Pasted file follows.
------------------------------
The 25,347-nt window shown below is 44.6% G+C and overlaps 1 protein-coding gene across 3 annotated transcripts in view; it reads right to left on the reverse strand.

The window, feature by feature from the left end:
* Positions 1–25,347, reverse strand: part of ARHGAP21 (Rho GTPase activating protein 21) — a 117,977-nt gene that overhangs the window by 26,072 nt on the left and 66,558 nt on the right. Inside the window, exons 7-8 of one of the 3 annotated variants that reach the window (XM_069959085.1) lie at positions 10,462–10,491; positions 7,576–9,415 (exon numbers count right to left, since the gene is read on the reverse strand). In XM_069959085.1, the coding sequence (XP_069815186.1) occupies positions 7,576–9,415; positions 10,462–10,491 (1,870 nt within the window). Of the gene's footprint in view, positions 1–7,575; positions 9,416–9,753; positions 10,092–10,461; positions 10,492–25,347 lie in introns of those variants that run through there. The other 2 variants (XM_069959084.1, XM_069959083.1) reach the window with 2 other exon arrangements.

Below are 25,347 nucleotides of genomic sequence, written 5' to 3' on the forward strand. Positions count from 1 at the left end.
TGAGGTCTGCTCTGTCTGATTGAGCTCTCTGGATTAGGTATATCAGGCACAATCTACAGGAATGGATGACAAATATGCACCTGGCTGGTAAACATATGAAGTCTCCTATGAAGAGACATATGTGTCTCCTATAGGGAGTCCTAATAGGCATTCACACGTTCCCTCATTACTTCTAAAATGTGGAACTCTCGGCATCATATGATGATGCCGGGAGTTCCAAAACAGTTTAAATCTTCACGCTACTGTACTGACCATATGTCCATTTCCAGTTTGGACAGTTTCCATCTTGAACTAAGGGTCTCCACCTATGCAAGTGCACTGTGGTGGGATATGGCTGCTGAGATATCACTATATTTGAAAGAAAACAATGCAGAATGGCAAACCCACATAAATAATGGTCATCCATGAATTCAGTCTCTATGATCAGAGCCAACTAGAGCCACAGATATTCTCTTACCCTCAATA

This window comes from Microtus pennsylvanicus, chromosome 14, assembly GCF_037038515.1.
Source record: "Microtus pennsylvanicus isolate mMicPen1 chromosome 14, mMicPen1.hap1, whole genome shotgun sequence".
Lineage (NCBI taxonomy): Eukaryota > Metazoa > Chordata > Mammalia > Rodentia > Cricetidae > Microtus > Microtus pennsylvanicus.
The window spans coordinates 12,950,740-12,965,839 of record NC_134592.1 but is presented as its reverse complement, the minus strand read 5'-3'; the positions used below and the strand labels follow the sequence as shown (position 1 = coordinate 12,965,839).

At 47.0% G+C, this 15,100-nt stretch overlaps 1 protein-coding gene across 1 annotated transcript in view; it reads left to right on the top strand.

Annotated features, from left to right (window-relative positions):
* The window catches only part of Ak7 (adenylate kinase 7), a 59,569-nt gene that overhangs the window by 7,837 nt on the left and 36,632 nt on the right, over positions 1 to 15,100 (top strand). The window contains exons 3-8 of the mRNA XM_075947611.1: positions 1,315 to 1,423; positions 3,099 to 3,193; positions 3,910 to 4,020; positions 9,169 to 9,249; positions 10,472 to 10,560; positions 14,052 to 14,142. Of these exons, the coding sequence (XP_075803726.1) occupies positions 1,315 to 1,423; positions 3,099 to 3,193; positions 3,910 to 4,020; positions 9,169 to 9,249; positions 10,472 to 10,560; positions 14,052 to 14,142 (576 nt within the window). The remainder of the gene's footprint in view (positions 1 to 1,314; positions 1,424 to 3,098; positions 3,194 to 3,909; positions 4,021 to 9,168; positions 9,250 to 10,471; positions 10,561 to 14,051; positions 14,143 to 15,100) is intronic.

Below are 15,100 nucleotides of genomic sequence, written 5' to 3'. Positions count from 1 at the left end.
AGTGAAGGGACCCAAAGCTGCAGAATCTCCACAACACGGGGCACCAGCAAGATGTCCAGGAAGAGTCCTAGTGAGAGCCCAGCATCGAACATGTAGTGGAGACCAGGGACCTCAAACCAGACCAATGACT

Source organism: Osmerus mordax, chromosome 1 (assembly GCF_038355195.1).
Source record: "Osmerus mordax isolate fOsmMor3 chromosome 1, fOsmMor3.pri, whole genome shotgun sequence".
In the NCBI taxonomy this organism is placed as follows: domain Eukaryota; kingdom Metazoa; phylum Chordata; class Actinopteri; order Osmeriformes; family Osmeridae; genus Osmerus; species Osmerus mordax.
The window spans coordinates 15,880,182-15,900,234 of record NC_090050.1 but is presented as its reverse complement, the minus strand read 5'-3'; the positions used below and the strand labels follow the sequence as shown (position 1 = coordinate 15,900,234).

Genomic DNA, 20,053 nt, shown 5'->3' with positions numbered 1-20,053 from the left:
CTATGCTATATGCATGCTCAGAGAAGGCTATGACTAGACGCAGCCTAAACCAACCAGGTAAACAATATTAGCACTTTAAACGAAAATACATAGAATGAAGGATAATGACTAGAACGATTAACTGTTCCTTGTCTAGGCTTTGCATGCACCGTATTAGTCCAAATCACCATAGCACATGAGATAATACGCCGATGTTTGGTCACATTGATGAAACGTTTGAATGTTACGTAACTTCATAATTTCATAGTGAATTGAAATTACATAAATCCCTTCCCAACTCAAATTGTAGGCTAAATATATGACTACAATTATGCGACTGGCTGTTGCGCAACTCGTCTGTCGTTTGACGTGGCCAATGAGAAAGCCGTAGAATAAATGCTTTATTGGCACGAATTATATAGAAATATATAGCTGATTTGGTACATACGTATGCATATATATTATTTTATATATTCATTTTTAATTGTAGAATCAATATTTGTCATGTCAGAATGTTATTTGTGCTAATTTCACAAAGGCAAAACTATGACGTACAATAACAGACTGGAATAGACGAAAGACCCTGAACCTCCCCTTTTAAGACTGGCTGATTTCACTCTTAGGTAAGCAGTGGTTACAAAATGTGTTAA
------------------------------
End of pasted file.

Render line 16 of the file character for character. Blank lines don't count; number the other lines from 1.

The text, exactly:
Source record: "Osmerus mordax isolate fOsmMor3 chromosome 1, fOsmMor3.pri, whole genome shotgun sequence".